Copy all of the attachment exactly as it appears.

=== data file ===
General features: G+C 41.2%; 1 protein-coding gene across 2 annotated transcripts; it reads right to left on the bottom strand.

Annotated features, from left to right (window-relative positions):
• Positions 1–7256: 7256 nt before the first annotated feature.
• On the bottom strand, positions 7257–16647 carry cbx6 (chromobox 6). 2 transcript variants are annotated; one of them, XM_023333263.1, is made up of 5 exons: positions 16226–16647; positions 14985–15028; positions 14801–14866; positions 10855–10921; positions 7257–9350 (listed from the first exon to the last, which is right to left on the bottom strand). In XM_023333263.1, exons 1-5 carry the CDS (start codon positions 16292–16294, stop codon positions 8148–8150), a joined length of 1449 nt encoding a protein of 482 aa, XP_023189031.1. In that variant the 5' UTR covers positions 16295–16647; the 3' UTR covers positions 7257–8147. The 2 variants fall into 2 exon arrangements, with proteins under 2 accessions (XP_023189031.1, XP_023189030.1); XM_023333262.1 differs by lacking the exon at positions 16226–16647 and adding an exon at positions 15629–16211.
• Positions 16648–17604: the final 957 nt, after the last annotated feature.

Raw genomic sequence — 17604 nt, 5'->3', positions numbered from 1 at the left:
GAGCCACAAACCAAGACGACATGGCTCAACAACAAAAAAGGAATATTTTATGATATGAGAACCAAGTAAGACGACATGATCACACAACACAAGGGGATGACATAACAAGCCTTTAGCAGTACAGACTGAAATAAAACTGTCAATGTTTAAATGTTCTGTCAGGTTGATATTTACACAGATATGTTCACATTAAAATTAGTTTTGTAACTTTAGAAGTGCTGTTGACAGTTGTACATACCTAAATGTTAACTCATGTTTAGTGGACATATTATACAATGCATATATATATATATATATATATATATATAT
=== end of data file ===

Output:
General features: G+C 41.2%; 1 protein-coding gene across 2 annotated transcripts; it reads right to left on the bottom strand.

Annotated features, from left to right (window-relative positions):
• Positions 1–7256: 7256 nt before the first annotated feature.
• On the bottom strand, positions 7257–16647 carry cbx6 (chromobox 6). 2 transcript variants are annotated; one of them, XM_023333263.1, is made up of 5 exons: positions 16226–16647; positions 14985–15028; positions 14801–14866; positions 10855–10921; positions 7257–9350 (listed from the first exon to the last, which is right to left on the bottom strand). In XM_023333263.1, exons 1-5 carry the CDS (start codon positions 16292–16294, stop codon positions 8148–8150), a joined length of 1449 nt encoding a protein of 482 aa, XP_023189031.1. In that variant the 5' UTR covers positions 16295–16647; the 3' UTR covers positions 7257–8147. The 2 variants fall into 2 exon arrangements, with proteins under 2 accessions (XP_023189031.1, XP_023189030.1); XM_023333262.1 differs by lacking the exon at positions 16226–16647 and adding an exon at positions 15629–16211.
• Positions 16648–17604: the final 957 nt, after the last annotated feature.

Raw genomic sequence — 17604 nt, 5'->3', positions numbered from 1 at the left:
GAGCCACAAACCAAGACGACATGGCTCAACAACAAAAAAGGAATATTTTATGATATGAGAACCAAGTAAGACGACATGATCACACAACACAAGGGGATGACATAACAAGCCTTTAGCAGTACAGACTGAAATAAAACTGTCAATGTTTAAATGTTCTGTCAGGTTGATATTTACACAGATATGTTCACATTAAAATTAGTTTTGTAACTTTAGAAGTGCTGTTGACAGTTGTACATACCTAAATGTTAACTCATGTTTAGTGGACATATTATACAATGCATATATATATATATATATATATATATATAT